1087 m. |
Translation: Stonemason's hill
Pronuncation: byn a' claachar
Gorillas in the mist? Well not exactly since there were no gorillas and we were not in Rwanda. But then: There was mist, there was the Moy Forest on the other side of the A 86, there were mountains all around. And there is a civilization encroaching on wild land in the form of forestry roads, hydro works and even the odd jogger on our route. But no Sigourney Weaver and no Diane Fossey.
Anyway. Years ago we had climbed Creag Pitridh and Geal Carn in quite appalling conditions. Strong winds, driving rain, no views. This time round we set Beinn a’Chlachair as our objective. We parked in the layby at the west end of Loch Laggan. Once outside the car we were attacked by midges, which meant a rather hurried start to the day.
We crossed the River Spean and took a left turn at the first fork of the forest road just before Luiblea. After a few metres a gate blocks the access to the Land Rover track on the right bank of the Abhainn Ghuilbinn. Once through the gate and on open land the Land Rover track climbs easily towards Lochan na Earba which is reached after maybe 45 to 50 minutes. On this track we were overtaken by a friendly jogger with whom we chatted a bit when we bumped into him again close to the Lochan. On the sandy shore of Lochan na Earba we took a break to drink and eat a muesli bar.
Refreshed we set our inner compass towards the bealach between Geal Carn and Beinn a’Chlachair. The climb beside the Allt Choire Pitridh is very comfortable since the path is well-maintained and easy to follow even in its upper section. Once at the Bealach Leamhain we decided not to climb towards the east ridge through boulders and over steep grass since the visibility was very restricted and route-finding might have been a real problem.
Much rather we followed the path over the bealach in the direction of the Allt Cam and Culra. Over the next kilometre the rocky path loses about seventy or eighty metres in height but the surroundings are interesting indeed. To the left is Loch a’ Bealaich Leamhain, to the right are the crags of Beinn a’Chlachair’s north east ridge complete with lingering large snowfields and fresh mudslides caused by rain and the melting of the snow. When the terrain opened up we took a 160 degree turn to the right and walked up the steep heather and grass slopes of the south side of Beinn a’Chlachair north-east ridge using an indistinct path. This path deposited us on top of the Beinn’s ridge. In mist and clouds we continued towards point 977.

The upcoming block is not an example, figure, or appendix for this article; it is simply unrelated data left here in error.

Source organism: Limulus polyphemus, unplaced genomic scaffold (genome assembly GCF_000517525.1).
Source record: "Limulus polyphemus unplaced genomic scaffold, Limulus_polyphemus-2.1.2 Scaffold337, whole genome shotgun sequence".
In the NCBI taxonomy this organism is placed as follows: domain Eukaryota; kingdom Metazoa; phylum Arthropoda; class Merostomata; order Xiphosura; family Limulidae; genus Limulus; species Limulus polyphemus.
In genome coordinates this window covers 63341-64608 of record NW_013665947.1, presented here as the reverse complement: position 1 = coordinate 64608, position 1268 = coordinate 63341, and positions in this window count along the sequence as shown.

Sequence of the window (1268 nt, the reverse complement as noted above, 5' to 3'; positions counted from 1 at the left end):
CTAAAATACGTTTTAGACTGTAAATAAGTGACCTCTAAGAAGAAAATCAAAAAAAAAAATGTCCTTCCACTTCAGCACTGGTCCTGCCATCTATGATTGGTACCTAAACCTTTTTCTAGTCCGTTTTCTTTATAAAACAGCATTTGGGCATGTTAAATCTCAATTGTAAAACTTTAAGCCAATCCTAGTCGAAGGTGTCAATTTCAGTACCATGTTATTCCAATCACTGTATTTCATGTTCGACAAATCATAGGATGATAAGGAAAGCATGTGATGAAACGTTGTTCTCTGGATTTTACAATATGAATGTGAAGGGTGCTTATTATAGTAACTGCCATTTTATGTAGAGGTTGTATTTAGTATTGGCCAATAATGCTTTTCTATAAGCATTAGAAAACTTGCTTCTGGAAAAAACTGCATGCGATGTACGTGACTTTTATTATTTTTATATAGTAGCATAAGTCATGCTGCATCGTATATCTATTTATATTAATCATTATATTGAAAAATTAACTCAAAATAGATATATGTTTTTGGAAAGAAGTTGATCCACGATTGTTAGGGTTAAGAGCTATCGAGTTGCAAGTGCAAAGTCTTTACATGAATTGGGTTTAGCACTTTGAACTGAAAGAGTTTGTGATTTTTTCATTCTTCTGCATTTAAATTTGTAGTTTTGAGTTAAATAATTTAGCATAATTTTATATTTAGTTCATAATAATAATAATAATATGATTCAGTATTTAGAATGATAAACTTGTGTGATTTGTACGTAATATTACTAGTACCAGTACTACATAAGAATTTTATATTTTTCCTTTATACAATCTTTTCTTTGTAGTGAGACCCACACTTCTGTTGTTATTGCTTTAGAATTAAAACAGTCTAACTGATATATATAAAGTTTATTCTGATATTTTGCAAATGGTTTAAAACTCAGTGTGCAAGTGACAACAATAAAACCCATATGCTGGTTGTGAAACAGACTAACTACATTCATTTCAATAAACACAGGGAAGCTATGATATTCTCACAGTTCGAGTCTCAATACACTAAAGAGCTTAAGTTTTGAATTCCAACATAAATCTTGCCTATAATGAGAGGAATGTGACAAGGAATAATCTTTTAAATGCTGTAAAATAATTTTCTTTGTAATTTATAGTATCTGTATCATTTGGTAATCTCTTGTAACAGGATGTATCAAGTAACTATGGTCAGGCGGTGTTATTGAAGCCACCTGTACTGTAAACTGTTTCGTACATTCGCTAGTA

From there onwards the ridge became extremely stony. There were intermittent very short traces of paths, some cairns; there was also a decent amount of boulder hopping to be done. Using the map and the compass we followed the plateau-ish ridge towards its final steepening before the summit and its cairn. No views from the summit as could be expected, rats! But no gorillas either: just us in the mist. A longish break of 15 minutes ensued but then the cold got us on our feet again.
We did not fancy going back the way of ascent in the mist so we decided that ambling down the much gentler and grassier south-west ridge of Beinn a’Chlachair would be the better option. This proved to be a good choice because not only was the ridge more defined and less stony, there also were occasional glimpses of the landscape around and below us. The ridge became steeper as height was lost and we descended semi-vertiginous grass slopes towards the Allt Cam (the one that flows towards Laggan-side, mind you). Once at the path beside the Allt Cam, we took off much of our protective layers because here in the glen it was quite warm.
Then it was another four kilometres towards the Lochan na Earba/Loch Laggan Land Rover track. During the hour or so it took us to get there, the clouds lifted somewhat from the summit of Beinn a’Chlachair which gave us the first views of the upper reaches of the hill we had climbed. Nice hill indeed. Then the easy Land Rover track towards Loch Laggan took us back to our faithful car waiting in the layby.
A good day on a very stony hill. Great approach tracks and paths, a good traverse on varied terrain, not too much rain. But no views worth mentioning or photographing whatsoever. Ach, the Ardverikie Trio don’t seem to be our friends.
Max elevation: 1081 m
Min elevation: 239 m
Total climbing: 1019 m
Total descent: -1011 m
Total time: 07:42:55
Description This group of mountains lies south of Loch Laggan in the Ardverikie Forest. Beinn a' Chlachair is the most prominent of the three, being a high isolated plateau with steep crags and corries on its sides. Geal Charn is also a prominent mountain when seen from upper Strathspey. Creag Pitridh is a smaller, but quite a rocky peak with steep crags above Lochan na h-Earba. There are good tracks and stalker's paths leading the several kilometres to these mountains from the A86 road near Loch Laggan, and they provide the best route of access.From the A86 road at the south-west end of Loch Laggan, follow the track eastwards to the head of Lochan na h-Earba and go up the stalker's path south-east for about a kilometre. Leave the path and climb south up the broad ridge on the east side of Coire Mor a' Chlachair and go round the rim of this corrie to the summit of Beinn a' Chlachair. Descend along the north-east ridge with a steep drop at its end to reach the stalker's path again. Go down it for a short distance then take another path climbing north-east between Geal Charn and Creag Pitridh. From the col between them climb Geal Charn first, then Creag Pitridh and from there descend south-west to the original stalker's path and return by the outward route.